More details from a press release distributed by Mount Sinai a short time ago:

Central to the downtown transformation is the new, smaller Mount Sinai Downtown Beth Israel Hospital, which will include approximately 70 beds and a brand new state-of-the-art Emergency Department (ED), located at 14th Street near Second Avenue — just two blocks south of the current Beth Israel campus. This ED will accept ambulances and will be able to handle all emergencies, such as heart attack, and stroke, on site. It will also include a pediatric ED. Patients with the most complex conditions will be stabilized and transported to other hospitals in the Mount Sinai Health System. Service at the existing MSBI ED will continue without interruption until the new facility opens, which is expected in about four years. The new MSBI hospital’s inpatient beds may be increased in the event the community’s healthcare needs require additional capacity. Mount Sinai will also be making a substantial investment in the Phillips Ambulatory Care Center (PACC) on Union Square, where renovations are already under way. At 275,000 square feet, PACC will be New York’s largest freestanding ambulatory care center in New York. It currently houses a full range of multispecialty services, including a state-of-the-art same day surgery center, radiology, surgical and medical specialties, pediatrics and obstetrics. PACC’s services will be expanded to include endoscopy and additional medical and surgical specialty services. Same day surgery will include 24/7 services for extended recovery. By early 2017, the site will also house a comprehensive urgent care center with weekend and evening hours.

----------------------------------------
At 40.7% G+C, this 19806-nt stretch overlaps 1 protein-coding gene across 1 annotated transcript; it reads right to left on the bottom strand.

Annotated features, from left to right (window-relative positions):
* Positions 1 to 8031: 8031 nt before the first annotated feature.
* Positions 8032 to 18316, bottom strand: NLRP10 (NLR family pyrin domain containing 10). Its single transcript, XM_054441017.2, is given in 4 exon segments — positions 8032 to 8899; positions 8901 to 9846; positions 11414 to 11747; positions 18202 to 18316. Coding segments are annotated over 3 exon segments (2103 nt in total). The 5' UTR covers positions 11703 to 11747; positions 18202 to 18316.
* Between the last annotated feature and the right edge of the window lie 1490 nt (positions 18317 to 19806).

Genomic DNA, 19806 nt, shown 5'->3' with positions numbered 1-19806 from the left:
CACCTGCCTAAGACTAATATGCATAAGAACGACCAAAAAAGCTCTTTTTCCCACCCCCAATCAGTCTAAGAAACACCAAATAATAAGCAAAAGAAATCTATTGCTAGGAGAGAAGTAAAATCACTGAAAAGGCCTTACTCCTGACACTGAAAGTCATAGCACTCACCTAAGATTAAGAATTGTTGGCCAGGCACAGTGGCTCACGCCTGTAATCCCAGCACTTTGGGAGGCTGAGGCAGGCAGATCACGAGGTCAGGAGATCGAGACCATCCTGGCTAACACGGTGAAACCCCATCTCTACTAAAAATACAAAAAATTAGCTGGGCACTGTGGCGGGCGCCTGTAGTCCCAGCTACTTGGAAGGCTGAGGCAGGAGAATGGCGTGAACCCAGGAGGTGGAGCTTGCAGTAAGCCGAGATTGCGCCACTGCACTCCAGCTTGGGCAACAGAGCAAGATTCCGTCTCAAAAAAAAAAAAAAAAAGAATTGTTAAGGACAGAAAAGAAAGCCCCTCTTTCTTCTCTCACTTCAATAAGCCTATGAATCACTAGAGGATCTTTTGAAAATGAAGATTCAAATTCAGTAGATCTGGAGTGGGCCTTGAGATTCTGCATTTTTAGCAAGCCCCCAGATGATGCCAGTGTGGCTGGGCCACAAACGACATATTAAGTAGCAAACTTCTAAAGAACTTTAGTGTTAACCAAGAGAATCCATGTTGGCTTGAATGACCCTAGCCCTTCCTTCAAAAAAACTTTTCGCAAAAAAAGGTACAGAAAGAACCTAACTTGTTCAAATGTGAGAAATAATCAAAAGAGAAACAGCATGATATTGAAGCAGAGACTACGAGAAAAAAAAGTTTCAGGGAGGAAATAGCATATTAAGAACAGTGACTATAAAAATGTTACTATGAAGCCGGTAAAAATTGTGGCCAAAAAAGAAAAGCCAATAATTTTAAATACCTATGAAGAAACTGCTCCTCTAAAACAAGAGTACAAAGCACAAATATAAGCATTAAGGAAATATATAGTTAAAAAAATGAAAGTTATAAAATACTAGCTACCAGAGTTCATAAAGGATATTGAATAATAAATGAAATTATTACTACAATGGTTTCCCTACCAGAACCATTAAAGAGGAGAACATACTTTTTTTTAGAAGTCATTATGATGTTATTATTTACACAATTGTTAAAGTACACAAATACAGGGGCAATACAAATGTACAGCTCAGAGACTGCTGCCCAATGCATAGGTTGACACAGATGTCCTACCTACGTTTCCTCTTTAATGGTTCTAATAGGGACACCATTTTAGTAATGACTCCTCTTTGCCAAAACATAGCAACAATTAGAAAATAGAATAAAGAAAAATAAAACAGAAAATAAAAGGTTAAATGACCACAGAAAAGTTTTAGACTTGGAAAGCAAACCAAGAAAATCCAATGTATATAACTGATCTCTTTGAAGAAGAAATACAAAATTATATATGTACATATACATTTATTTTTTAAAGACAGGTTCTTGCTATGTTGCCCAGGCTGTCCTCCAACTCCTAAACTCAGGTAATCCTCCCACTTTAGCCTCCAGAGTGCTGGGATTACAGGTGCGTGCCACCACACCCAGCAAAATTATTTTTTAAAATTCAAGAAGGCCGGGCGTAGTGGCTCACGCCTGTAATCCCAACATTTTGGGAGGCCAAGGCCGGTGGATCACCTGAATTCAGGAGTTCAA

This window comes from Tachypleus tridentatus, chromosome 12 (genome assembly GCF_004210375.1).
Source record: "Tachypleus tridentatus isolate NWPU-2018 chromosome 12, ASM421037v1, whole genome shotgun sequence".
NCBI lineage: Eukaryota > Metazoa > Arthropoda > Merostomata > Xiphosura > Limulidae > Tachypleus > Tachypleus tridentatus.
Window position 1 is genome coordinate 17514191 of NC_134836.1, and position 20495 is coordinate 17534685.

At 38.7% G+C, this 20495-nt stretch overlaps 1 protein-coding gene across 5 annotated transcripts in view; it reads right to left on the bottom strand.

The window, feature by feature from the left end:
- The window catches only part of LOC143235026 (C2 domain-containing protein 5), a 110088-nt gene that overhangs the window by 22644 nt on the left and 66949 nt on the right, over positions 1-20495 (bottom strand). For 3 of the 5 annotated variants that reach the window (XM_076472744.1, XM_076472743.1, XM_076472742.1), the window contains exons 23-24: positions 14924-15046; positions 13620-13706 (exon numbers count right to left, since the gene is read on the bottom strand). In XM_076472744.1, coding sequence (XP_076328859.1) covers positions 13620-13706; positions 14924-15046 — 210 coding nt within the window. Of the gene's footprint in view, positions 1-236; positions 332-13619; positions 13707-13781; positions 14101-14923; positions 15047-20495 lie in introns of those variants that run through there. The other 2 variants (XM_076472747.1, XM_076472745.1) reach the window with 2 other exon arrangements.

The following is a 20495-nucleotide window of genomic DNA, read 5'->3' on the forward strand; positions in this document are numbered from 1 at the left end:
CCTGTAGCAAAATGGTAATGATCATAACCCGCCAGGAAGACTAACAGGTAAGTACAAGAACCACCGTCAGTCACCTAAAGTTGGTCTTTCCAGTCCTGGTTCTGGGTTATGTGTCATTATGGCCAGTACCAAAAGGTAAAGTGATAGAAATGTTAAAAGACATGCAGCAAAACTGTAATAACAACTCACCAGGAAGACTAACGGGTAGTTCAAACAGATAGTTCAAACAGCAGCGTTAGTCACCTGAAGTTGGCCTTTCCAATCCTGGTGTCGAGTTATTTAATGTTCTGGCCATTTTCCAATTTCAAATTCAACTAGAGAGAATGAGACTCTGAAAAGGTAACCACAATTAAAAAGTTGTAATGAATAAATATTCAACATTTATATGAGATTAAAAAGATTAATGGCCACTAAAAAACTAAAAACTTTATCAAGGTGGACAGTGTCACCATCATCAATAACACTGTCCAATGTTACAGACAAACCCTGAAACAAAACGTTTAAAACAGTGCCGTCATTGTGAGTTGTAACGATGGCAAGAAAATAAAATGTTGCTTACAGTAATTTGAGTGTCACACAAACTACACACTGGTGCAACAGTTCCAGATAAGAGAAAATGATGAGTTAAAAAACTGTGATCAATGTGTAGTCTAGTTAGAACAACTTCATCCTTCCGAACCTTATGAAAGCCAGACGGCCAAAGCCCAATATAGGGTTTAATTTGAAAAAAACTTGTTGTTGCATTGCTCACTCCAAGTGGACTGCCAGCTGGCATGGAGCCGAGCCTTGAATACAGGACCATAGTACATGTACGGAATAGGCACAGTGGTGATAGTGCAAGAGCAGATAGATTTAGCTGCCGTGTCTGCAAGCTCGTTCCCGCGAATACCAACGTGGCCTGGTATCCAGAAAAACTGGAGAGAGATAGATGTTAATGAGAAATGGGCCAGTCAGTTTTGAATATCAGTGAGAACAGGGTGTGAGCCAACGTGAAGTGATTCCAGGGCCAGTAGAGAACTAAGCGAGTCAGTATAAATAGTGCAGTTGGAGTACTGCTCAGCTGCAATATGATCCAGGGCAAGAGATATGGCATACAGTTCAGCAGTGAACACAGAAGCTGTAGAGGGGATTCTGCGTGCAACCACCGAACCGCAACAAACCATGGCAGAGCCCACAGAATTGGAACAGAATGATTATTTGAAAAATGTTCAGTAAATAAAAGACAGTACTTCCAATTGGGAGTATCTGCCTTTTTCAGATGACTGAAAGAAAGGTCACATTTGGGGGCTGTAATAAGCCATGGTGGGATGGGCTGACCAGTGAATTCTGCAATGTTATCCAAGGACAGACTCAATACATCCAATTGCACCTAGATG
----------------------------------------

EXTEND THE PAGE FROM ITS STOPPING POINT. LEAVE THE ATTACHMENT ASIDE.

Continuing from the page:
While Mount Sinai executives say services will not be diminished, the news is already being met with alarm throughout Lower Manhattan. As the Wall Street Journal explained today:

(The) plan continues a broader retrenchment of hospitals in New York City, where a number of facilities have closed in recent years due to financial losses or under a statewide plan to reduce excess capacity. The 2010 closure of St. Vincent’s Hospital, in Manhattan’s Greenwich Village neighborhood, angered local residents who feared loss of access to emergency care and other medical services. Cabrini Medical Center, in Manhattan’s Gramercy Park, closed in 2008 and Long Island College Hospital, located in Brooklyn, closed in 2014. In recent weeks, rumors of Beth Israel’s closure have worried local residents and elected officials. “Any downsizing or closure at Beth Israel threatens to further strain an already overburdened network of health-care providers in Manhattan, reduce healthcare options and curtail services in the immediate neighborhood, and eliminate jobs,” wrote seven elected officials, including U.S. Rep. Carolyn Maloney and City Councilmembers Daniel Garodnick and Rosie Mendez, earlier this month.

Mount Sinai points out (citing a 2014 study) that Manhattan has 6.1 hospital beds per 1,000 residents compared with 2.9 nationally. Beth Israel lost more than $100 million last year alone.